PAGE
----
When Klein (Straight Up and Dirty) becomes pregnant and is instructed to gain weight, she flashes back to the years of trying to reduce. As an overweight eight-year-old, she was told, You will struggle with this for the rest of your life. Eventually, she got fed up with what she calls fatnalysis and her only concern was how to get thin. Yet the emotional distance of her mother, the cutting remarks of her father and a severe beating by her aunt explain why she felt her body was too big to hold the nothing that was in me. In school, fat meant unpopular, not unhealthy. Even her father laughs when hearing Klein's nickname, Moose. At 13, she attended fat camp, where girls holding their own rolls of fat made me feel less alone. Klein movingly relates the humiliation she endured from other campers and her flirtation with bulimia. But in the end, the narrative is less of a journey than a slog. While capturing the agonies of the unpopular, Klein succinctly sums up society's attitude to overweight women. But the insights are obvious: society is cruel to fat kids, and kind to thin ones. (May)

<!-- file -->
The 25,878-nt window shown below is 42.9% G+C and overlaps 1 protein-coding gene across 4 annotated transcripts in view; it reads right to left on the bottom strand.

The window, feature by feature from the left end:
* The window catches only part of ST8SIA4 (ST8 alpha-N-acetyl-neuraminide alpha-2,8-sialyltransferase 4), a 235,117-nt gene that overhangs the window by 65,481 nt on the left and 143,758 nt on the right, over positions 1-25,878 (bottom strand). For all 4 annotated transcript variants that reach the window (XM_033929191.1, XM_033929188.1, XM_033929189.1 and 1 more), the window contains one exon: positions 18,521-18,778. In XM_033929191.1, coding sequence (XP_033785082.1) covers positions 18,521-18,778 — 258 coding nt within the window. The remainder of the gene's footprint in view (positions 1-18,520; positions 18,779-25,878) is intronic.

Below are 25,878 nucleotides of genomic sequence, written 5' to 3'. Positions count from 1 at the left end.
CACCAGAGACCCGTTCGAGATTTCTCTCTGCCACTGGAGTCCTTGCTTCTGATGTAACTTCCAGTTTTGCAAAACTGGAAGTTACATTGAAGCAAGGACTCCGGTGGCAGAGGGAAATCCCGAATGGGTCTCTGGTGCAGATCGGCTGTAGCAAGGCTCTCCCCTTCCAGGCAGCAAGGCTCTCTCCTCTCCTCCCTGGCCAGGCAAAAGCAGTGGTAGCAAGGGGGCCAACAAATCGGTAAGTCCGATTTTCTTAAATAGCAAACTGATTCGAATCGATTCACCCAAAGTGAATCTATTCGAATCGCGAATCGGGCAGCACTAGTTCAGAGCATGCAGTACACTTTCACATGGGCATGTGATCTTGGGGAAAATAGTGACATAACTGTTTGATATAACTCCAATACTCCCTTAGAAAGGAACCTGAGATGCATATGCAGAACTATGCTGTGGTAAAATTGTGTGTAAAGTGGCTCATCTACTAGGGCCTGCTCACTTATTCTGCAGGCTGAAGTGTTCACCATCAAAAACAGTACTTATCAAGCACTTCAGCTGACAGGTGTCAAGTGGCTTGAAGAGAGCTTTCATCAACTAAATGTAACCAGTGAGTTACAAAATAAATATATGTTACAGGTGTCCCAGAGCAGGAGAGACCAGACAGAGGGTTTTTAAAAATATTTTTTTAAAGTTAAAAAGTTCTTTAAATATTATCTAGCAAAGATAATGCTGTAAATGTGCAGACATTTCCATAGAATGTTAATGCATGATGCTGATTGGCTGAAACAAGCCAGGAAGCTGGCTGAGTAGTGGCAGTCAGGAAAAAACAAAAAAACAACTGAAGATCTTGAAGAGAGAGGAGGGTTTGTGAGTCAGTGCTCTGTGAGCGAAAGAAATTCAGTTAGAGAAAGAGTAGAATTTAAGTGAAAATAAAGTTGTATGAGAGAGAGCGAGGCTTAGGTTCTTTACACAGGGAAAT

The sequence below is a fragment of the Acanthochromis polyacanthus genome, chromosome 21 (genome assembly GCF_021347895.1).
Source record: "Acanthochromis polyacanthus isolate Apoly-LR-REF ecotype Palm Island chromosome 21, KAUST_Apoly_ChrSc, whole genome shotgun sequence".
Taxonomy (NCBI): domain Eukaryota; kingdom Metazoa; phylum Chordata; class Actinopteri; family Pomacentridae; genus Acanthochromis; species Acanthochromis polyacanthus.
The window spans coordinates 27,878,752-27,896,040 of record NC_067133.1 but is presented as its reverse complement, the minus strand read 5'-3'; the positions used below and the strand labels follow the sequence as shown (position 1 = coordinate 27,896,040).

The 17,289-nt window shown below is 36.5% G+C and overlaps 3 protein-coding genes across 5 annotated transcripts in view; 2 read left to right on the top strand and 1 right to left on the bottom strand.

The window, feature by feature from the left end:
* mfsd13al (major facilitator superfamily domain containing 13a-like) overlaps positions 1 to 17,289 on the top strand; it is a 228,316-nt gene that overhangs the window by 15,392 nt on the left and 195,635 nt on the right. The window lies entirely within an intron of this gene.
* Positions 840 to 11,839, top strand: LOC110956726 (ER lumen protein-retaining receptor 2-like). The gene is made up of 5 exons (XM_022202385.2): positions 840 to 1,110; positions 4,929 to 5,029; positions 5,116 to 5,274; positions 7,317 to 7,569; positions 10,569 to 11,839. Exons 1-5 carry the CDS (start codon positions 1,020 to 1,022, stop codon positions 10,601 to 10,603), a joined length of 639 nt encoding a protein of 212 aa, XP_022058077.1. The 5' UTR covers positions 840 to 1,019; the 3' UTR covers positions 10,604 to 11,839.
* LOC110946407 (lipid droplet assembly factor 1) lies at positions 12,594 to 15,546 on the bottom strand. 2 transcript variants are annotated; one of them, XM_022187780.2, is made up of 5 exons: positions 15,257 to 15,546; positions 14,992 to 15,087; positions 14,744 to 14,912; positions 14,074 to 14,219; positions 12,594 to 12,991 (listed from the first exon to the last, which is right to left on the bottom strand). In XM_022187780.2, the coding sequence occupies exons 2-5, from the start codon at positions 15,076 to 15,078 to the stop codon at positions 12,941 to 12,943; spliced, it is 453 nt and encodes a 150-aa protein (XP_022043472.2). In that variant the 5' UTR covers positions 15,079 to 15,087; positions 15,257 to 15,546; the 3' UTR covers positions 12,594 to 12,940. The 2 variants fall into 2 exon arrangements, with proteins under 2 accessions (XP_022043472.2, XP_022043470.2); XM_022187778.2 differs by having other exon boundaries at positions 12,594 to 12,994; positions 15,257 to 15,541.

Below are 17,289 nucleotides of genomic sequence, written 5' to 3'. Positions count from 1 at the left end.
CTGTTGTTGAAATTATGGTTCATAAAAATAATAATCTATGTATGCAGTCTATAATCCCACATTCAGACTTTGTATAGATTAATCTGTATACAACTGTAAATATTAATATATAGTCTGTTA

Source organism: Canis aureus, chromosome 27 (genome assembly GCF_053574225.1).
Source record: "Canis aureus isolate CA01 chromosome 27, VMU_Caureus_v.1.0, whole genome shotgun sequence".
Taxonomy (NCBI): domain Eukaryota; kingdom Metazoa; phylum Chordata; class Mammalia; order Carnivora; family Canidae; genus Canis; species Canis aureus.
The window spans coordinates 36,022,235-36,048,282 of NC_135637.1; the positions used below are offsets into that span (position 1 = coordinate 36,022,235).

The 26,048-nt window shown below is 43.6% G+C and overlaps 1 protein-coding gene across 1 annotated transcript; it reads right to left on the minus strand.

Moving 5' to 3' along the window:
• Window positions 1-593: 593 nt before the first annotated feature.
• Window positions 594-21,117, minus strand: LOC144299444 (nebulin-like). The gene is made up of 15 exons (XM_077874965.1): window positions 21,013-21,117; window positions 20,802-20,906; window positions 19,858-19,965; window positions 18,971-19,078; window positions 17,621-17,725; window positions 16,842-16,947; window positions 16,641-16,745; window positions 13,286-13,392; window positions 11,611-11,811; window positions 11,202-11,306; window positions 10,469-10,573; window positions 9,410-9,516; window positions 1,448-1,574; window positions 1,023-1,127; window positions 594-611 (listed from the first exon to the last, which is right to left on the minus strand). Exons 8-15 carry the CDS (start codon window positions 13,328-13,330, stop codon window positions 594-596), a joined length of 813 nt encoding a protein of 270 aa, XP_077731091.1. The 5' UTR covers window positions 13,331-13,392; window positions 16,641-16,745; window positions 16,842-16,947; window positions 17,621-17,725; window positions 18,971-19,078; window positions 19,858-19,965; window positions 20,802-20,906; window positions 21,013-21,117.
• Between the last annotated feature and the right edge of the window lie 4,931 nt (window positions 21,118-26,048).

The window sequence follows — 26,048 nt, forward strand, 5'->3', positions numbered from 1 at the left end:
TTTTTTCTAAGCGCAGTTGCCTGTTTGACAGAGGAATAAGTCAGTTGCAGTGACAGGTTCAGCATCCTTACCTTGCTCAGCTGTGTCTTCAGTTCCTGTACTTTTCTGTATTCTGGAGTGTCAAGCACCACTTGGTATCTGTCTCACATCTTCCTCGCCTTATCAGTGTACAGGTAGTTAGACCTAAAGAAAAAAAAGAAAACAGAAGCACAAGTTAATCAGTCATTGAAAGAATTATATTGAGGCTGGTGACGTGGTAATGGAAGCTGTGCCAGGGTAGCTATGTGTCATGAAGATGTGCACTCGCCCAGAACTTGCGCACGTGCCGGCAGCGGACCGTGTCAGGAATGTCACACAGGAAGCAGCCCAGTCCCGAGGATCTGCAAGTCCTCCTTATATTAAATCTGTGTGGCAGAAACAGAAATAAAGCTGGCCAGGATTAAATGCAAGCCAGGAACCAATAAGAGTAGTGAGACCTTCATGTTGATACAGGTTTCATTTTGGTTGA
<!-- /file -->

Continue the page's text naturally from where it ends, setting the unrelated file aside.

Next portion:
Copyright © Reed Business Information, a division of Reed Elsevier Inc. All rights reserved.

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Product Details

  • Hardcover: 320 pages
  • Publisher: William Morrow; 1 edition (May 1, 2008)
  • Language: English
  • ISBN-10: 1616795735
  • ISBN-13: 978-1616795733
  • ASIN: B0020MMBG2
  • Product Dimensions: 6 x 1 x 9 inches
  • Shipping Weight: 1.2 pounds
  • Average Customer Review: 3.8 out of 5 stars  See all reviews (47 customer reviews)
  • Amazon Best Sellers Rank: #3,352,997 in Books (See Top 100 in Books)

Customer Reviews

Top Customer Reviews

By Thomas Duff HALL OF FAMEVINE VOICE on April 22, 2008
Format: Hardcover
If you grew up as the "chubby" or "fat" kid on the block, you'll understand and relate immediately to Moose: A Memoir of Fat Camp by Stephanie Klein. I could definitely relate...

Part 1: Baby Fat
Part 2: Weigh of Life; Sabotaje; Sloppy Seconds; Bay of Pigs; Your Worth In Weight; Blame It On the Rain; Shrinkwrapped; Mamma Mia; When Even "Misfit" Misfits; American Pie; Hurts So Good; Are You There, God? It's Me, Pound Cake; Caught; Inside Out; Tall Takes and Heroes
Part 3: Moose; To Fat and Back; The Hate Diet; Father Figurative; The Mother Load